Further Memorandum from the Institute
I am writing on behalf of the Institute of Welfare
to convey our contribution to the New Deal: An Evaluation Inquiry.
Enclosed are the results of a survey conducted in Somerset and
Bristol between 23 September 2000 and 16 October 2000 by this
Professional Body in association with the Employment Service.
The main finding of our research revealed the
importance of New Deal placements attached to occupational
welfare. Nearly 94 per cent of respondents considered that such
provision would assist them in their work and serve as a natural
extension to the support provided by Personal Advisers from the
Employment Service. This view has been advocated by the Institute
of Welfare in numerous official submissions since 1998.
We have consistently highlighted the need for
policy makers to consider the value of not only Welfare to
Work but also Welfare at Work. Significantly, the Employment
Policy Institute endorsed this consideration in relation to the
"New Deal 50 Plus Programme". On 31 July 2000, they
concluded, in a Report entitled "Boosting Employment for
Older Workers", that more radical steps may be needed
by employers, pension schemes and the Government in order to maintain
the employment of older workers. A failure to fully concentrate
on the varying individual needs of both young and older New
Deal participants is a matter that needs to be addressed.
In the absence of meaningful, sustained and credible support,
such vulnerable people remain exposed to the danger of losing
their hard won employment status and reverting back to the culture
of state benefit dependency.
On 28 April 2000, I wrote to the Chairman of
your Committee in connection with the role and accreditation of
Personal Advisers assigned to the New Deal. I have attached
a copy for ease of reference. A number of the points advanced
by the Institute of Welfare subsequently formed the basis of the
key findings in a major survey by the Industrial Society. Their
Policy Paper (A Good Deal Better: Reforming the New Deal),
published in September 2000, highlighted the following three points
which have been regularly raised by the Institute of Welfare since
the inception of the New Deal:
the undervaluing of the skills of
long term unemployed people's lack
of confidence can be marked and easily conceal their potential;
a substantial minority of New
Deal recruits have significant social and emotional problems.
The Institute of Welfare agrees with the central
recommendation of the Industrial Society's Report, namely that
the role of Employment Service Personal Advisers should become
a core Public Service profession. Higher calibre recruits can
only be attracted by conferring higher professional status. This
needs to be of an external (ie non Civil Service) nature with
academic currency in order to have relevance and credibility for
both Personal Advisers and public confidence. The Institute of
Welfare is well placed to fulfil this role, as our Professional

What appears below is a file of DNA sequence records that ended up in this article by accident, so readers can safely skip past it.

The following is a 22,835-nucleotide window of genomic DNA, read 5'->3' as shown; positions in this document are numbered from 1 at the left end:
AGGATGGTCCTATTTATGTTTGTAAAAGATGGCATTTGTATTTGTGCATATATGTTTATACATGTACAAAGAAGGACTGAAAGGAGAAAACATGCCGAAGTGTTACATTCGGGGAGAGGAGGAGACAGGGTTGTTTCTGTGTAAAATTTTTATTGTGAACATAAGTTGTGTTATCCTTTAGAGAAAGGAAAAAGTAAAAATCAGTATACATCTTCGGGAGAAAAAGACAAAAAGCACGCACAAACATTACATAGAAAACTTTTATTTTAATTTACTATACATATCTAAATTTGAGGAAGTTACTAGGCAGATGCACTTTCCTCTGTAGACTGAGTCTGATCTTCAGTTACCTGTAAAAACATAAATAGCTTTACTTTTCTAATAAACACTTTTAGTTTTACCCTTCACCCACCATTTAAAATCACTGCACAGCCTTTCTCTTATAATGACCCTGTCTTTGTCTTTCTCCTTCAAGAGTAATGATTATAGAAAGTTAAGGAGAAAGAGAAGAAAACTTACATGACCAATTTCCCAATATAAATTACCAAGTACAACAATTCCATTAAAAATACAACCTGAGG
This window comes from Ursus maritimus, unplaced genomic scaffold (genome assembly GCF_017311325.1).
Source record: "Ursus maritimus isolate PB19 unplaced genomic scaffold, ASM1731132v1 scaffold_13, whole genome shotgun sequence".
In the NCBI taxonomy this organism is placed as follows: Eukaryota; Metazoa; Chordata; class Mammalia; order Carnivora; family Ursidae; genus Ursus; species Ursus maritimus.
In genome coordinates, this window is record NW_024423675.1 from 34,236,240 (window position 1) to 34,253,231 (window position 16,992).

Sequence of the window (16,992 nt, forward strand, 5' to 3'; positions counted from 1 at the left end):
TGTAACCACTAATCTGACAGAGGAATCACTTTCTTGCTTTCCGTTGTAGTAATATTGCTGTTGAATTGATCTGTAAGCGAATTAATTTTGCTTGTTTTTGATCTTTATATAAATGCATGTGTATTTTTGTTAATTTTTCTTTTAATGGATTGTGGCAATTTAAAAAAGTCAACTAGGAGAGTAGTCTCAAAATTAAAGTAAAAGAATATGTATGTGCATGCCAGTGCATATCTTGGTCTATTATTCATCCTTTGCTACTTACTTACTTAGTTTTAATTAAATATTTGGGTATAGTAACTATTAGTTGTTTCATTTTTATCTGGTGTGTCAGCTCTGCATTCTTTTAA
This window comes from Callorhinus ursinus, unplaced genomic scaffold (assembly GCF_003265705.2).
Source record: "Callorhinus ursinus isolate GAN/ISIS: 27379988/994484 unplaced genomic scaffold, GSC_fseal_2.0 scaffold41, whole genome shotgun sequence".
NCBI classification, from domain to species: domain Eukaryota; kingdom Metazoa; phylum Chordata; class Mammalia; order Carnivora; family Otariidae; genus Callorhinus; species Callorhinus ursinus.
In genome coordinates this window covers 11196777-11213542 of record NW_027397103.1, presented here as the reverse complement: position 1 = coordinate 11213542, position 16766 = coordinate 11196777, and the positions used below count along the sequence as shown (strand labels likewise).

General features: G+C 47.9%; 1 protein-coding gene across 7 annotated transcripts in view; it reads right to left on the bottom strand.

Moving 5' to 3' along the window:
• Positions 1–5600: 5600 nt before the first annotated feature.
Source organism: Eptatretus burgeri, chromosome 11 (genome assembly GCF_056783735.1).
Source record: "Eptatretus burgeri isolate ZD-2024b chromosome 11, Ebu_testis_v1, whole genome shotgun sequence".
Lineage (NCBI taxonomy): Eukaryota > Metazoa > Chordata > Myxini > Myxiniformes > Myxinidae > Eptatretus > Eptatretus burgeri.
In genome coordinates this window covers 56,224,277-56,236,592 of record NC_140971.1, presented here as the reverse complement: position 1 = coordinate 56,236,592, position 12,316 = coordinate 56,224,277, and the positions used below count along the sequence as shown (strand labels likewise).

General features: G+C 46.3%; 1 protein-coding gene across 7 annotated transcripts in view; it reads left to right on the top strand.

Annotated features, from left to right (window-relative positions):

Accreditation programme is the only scheme currently available
in the country to meet the Government's requirements for an accredited
welfare work qualification in the care services. Moreover, the
scheme's programme of professional study is officially recognised
by the Qualifications and Curriculum Authority at NVQ Levels 3
If the evaluation exercise of the New Deal
results in the acceptance of professional status for Personal
Advisers then the Institute of Welfare, which was founded as the
Institute of Welfare Officers in 1945, offers itself as the most
appropriate independent provider. The Employment Committee may
also wish to discuss similar provision with your Social Security
colleagues in respect of their Benefits Agency Personal Advisers.
Such arrangements could prove to be an ideal and unifying precursor
to the creation of the Working Age Agency in 2001.
Institute of Welfare
NEW DEAL: AN EVALUATIONRESULTS OF
SURVEY CONDUCTED BY THE INSTITUTE OF WELFARE
1. How long have you been with your current
employer? 16 weeks (average).
2. Is this your first placement through
the New Deal? Yes (81.25 per cent)/No (18.75 per cent).
3. How many staff approximately does your
employer have? (a) Under 50 (81.25 per cent); (b) 50-100 (6.25
per cent) or (c) Over 100 (12.5 per cent).
4. Does your employer have a Welfare Officer
or someone who can provide you with any workplace support in relation
to personal problems (ie debt, relationships, health, drink etc)?
Yes (75 per cent) / No (18.75 per cent) / Do Not Know (6.25 per
5. Do you think that workplace welfare (ie
someone available to help you with job related and personal problems)
would assist you in your work and serve as a natural extension
to the support provided by Personal Advisers from the Employment
Service? Yes (93.75 per cent) / No (6.25 per cent).
Survey undertaken in Somerset and Bristol by
the Institute of Welfare in association with the Employment Service.
Fifty questionnaires were issued between 23 September 2000 and
16 October 2000. Sixteen were returned fully completed, representing
a response rate of 32 per cent.
Nearly 94 per cent of respondents welcome the
provision of workplace welfare.
The Institute of Welfare would like to thank
all New Deal placements for their participation with this
survey. In addition, the approval and co-operation of the Somerset
Employment Service is appreciated.